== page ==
Lack of time and lack of results are two reasons people give for not exercising. Interval training is a great solution to these two common problems.
Interval training involves short bursts of intense activity with what is called active recovery, which is typically a less-intense form of the original activity. Interval training can help you avoid injury that often accompanies non-stop, repetitive activity. It also provides you the opportunity to increase your intensity without burning yourself out in a matter of minutes. Interval training should be based on the needs and perceptions of the participant. In other words, how you feel determines the length and speed of each interval.
The advantages of interval training are many. It utilizes the body’s two energy production systems: the aerobic and the anaerobic. The aerobic system is the one that allows you to walk or run for several miles. It uses oxygen to convert carbohydrates from various sources throughout the body into energy. They anaerobic system, on the other hand, draws energy from carbohydrates (in the form of glycogen) stored in muscles for short bursts of activity such as sprinting, jumping, or lifting heavy objects. This system does not require oxygen, nor does it provide enough energy for more than the most brief of activities. And its byproduct, lactic acid, is responsible for that achy, burning sensation in your muscles that you feel after, say, running up several flights of stairs.
Interval training allows you to enjoy the benefits of anaerobic activities without having to endure those burning muscles. In its most basic form, interval training might involve walking for two minutes, running for two, and alternating this pattern throughout the duration of a workout. The intensity (or lack thereof) of each interval is up to how you feel and what you are trying to achieve. The same is true for the length of time of each interval. For example, if your habit is to walk 2 miles per day in 30 minutes, you can easily increase the intensity of your walk (as well as its calorie-burning potential) by picking up the pace every few minutes and then returning to your usual speed.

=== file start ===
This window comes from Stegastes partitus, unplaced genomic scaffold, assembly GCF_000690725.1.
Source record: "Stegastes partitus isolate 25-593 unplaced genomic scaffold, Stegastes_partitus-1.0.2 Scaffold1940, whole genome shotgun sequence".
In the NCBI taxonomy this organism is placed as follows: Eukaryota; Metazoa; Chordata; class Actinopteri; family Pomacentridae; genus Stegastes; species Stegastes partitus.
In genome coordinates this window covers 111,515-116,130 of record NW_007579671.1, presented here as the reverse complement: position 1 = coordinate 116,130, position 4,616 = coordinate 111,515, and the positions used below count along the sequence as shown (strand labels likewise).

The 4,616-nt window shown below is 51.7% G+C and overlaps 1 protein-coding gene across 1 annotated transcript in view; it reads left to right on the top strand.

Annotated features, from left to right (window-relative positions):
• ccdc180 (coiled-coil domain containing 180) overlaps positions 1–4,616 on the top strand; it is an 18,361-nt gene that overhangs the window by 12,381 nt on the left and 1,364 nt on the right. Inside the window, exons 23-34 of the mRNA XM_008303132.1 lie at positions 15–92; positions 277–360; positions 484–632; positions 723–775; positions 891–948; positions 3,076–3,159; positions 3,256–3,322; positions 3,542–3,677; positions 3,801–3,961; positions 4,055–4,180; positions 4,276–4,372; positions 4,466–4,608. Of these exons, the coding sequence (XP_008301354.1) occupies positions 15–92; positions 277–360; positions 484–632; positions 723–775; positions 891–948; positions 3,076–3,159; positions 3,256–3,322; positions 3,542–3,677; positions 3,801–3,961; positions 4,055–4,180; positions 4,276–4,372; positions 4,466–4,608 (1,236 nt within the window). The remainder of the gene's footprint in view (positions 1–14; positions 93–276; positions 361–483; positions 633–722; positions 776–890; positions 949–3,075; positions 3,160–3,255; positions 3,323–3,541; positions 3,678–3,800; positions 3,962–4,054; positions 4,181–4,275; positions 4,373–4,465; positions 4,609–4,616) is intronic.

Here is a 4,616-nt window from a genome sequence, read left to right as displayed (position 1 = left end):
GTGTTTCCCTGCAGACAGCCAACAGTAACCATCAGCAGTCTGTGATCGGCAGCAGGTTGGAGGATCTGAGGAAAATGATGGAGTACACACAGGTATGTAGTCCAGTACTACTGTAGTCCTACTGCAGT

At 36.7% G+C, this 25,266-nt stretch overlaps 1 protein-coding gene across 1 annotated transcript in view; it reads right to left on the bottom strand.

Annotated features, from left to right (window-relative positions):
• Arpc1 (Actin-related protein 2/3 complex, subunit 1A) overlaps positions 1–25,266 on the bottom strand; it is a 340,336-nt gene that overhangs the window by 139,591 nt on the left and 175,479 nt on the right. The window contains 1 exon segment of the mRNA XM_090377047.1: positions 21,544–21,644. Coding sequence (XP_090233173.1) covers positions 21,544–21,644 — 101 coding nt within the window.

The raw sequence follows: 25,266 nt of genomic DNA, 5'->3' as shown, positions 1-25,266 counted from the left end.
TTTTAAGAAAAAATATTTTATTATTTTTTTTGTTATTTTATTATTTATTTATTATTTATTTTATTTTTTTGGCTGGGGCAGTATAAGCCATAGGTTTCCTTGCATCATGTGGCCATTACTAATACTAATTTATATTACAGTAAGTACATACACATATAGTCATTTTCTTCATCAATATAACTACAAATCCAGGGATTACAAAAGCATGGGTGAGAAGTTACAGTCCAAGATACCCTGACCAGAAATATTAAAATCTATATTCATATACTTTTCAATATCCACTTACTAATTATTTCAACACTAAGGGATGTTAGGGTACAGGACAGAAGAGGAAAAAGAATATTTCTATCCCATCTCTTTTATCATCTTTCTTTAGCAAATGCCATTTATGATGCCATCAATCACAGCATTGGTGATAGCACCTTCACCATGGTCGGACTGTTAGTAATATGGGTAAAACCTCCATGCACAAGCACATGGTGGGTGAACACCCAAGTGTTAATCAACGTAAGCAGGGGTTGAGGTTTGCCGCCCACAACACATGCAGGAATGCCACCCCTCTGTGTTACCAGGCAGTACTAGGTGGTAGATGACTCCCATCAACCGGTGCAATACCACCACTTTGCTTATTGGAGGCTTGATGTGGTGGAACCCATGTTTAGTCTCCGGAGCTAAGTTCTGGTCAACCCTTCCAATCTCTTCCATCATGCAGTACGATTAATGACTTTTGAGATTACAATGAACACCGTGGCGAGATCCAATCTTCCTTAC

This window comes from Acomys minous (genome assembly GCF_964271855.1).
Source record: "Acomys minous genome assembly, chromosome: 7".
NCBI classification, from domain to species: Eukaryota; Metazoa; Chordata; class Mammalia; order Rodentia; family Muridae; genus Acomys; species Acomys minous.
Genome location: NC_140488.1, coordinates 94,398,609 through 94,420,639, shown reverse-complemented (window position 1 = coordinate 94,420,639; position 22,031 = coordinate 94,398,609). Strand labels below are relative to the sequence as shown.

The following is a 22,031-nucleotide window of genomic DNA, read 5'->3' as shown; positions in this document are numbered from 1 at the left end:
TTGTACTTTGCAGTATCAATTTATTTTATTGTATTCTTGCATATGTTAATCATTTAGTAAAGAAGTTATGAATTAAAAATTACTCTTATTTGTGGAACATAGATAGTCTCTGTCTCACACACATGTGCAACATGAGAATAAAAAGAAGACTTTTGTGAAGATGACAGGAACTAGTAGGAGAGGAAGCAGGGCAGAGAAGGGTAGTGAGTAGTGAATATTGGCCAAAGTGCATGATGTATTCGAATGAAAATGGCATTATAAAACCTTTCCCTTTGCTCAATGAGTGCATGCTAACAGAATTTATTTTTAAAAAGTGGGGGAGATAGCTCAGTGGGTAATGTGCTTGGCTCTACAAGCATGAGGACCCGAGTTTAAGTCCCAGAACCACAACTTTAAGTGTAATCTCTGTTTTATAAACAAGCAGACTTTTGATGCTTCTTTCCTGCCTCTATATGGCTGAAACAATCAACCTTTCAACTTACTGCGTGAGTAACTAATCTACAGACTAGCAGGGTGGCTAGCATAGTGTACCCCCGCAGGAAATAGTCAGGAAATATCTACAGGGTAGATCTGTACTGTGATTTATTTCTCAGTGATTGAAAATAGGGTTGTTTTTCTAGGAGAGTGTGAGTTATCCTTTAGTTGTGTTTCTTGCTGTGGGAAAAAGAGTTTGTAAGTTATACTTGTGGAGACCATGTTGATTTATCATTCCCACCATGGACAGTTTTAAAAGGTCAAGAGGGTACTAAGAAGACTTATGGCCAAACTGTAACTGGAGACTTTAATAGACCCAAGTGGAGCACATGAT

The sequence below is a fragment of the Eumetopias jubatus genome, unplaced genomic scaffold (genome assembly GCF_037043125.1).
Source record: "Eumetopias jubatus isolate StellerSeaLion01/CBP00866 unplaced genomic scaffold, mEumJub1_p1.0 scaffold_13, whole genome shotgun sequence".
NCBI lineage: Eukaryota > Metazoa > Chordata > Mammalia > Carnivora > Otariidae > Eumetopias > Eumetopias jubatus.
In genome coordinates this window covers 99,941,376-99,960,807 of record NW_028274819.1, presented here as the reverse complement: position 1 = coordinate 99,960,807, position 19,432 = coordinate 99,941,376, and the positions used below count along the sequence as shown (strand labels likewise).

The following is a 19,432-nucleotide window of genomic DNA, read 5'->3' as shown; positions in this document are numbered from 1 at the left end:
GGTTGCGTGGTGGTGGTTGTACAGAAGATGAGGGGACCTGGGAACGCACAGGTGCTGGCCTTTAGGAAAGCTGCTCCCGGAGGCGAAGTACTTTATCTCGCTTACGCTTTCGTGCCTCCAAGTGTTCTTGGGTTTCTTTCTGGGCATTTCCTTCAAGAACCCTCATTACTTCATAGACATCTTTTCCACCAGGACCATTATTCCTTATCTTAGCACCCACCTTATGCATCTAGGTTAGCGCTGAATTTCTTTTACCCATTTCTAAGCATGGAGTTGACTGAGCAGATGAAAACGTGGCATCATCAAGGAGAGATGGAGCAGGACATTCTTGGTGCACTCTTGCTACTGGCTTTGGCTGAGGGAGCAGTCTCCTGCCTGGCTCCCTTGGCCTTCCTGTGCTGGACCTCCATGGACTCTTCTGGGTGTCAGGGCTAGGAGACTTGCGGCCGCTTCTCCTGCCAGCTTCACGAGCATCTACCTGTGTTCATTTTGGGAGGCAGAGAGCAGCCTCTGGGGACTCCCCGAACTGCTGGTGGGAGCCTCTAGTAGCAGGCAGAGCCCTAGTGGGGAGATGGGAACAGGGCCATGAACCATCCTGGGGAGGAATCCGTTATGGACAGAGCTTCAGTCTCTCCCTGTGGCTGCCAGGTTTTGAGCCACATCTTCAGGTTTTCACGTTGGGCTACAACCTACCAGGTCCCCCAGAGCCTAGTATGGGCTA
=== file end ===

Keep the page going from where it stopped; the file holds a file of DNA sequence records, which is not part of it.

When you first start interval training, each interval can be a negotiation with yourself depending on how strong or energetic you happen to feel during that particular workout. Don’t forget the endorphins kick in at about 5 minutes into your workout, so how you feel when you start may be different once the endorphins kick in! Interval training also helps break up the boredom that often comes with doing the same thing day after day.
Be sure to consider these four variables when designing an interval training program:
1. Intensity (speed) of work interval
2. Duration (distance or time) of work interval
3. Duration of rest or recovery interval
4. Number of repetitions of each interval
When you first begin interval training you may only be able to do ONE interval throughout your entire thirty minute workout. That’s okay, we will work up to more. Interval training is proven to work. Most important it does increase calorie-burning potential!